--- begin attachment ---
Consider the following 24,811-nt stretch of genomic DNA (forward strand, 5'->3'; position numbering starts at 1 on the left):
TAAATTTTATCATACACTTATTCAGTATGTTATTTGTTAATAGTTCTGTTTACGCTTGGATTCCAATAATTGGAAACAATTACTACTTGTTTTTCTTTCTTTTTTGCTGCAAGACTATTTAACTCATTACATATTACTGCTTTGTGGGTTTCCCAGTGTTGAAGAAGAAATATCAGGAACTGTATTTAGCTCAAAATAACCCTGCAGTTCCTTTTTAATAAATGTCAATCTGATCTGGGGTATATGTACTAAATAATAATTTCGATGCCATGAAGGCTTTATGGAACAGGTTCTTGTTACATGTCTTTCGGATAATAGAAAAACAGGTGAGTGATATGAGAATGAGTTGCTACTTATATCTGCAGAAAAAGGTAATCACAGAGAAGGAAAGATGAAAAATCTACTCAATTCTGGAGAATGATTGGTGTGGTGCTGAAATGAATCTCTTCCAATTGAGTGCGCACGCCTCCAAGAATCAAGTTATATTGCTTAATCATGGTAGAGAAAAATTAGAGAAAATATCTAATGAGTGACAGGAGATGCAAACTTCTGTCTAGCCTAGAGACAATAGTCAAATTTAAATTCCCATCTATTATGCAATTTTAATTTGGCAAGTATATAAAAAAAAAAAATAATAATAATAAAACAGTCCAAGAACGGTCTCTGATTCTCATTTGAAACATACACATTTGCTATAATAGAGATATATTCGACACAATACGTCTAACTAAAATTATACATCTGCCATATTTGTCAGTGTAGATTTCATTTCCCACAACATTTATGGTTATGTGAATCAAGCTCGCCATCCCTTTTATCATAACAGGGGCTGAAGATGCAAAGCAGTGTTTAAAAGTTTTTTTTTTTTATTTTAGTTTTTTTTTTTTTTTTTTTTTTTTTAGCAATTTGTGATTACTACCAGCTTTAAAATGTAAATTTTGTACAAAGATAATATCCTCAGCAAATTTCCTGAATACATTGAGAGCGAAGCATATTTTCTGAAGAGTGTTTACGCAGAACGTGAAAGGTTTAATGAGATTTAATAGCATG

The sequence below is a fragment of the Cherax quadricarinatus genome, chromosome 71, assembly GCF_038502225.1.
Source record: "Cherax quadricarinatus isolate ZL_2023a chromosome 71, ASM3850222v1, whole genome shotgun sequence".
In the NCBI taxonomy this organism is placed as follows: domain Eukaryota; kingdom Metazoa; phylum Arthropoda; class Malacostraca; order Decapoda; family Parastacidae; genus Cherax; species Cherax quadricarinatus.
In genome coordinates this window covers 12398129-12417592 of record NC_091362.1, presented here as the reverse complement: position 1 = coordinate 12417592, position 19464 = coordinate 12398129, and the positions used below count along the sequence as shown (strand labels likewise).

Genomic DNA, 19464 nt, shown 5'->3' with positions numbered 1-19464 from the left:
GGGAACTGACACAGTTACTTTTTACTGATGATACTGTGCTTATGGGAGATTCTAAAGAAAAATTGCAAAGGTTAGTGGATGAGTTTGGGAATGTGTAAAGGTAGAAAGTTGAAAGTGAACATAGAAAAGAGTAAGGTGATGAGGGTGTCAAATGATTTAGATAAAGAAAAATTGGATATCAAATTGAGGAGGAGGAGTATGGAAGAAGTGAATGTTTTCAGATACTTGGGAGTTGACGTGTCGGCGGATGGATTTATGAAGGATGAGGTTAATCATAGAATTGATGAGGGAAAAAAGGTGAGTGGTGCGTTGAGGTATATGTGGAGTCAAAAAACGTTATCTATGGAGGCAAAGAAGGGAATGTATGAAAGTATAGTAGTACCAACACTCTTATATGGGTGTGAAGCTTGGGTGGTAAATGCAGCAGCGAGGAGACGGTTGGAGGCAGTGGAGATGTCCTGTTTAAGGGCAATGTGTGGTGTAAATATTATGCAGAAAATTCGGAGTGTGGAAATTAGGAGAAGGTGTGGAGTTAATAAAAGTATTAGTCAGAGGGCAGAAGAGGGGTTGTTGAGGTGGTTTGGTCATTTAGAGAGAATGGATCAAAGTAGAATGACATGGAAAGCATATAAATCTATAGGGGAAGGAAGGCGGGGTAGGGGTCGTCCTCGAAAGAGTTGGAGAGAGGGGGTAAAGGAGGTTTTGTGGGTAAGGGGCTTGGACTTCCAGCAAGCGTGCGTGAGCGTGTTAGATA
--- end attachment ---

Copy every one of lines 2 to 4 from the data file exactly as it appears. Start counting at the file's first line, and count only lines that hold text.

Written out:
TAAATTTTATCATACACTTATTCAGTATGTTATTTGTTAATAGTTCTGTTTACGCTTGGATTCCAATAATTGGAAACAATTACTACTTGTTTTTCTTTCTTTTTTGCTGCAAGACTATTTAACTCATTACATATTACTGCTTTGTGGGTTTCCCAGTGTTGAAGAAGAAATATCAGGAACTGTATTTAGCTCAAAATAACCCTGCAGTTCCTTTTTAATAAATGTCAATCTGATCTGGGGTATATGTACTAAATAATAATTTCGATGCCATGAAGGCTTTATGGAACAGGTTCTTGTTACATGTCTTTCGGATAATAGAAAAACAGGTGAGTGATATGAGAATGAGTTGCTACTTATATCTGCAGAAAAAGGTAATCACAGAGAAGGAAAGATGAAAAATCTACTCAATTCTGGAGAATGATTGGTGTGGTGCTGAAATGAATCTCTTCCAATTGAGTGCGCACGCCTCCAAGAATCAAGTTATATTGCTTAATCATGGTAGAGAAAAATTAGAGAAAATATCTAATGAGTGACAGGAGATGCAAACTTCTGTCTAGCCTAGAGACAATAGTCAAATTTAAATTCCCATCTATTATGCAATTTTAATTTGGCAAGTATATAAAAAAAAAAAATAATAATAATAAAACAGTCCAAGAACGGTCTCTGATTCTCATTTGAAACATACACATTTGCTATAATAGAGATATATTCGACACAATACGTCTAACTAAAATTATACATCTGCCATATTTGTCAGTGTAGATTTCATTTCCCACAACATTTATGGTTATGTGAATCAAGCTCGCCATCCCTTTTATCATAACAGGGGCTGAAGATGCAAAGCAGTGTTTAAAAGTTTTTTTTTTTTATTTTAGTTTTTTTTTTTTTTTTTTTTTTTTTAGCAATTTGTGATTACTACCAGCTTTAAAATGTAAATTTTGTACAAAGATAATATCCTCAGCAAATTTCCTGAATACATTGAGAGCGAAGCATATTTTCTGAAGAGTGTTTACGCAGAACGTGAAAGGTTTAATGAGATTTAATAGCATG

The sequence below is a fragment of the Cherax quadricarinatus genome, chromosome 71, assembly GCF_038502225.1.
Source record: "Cherax quadricarinatus isolate ZL_2023a chromosome 71, ASM3850222v1, whole genome shotgun sequence".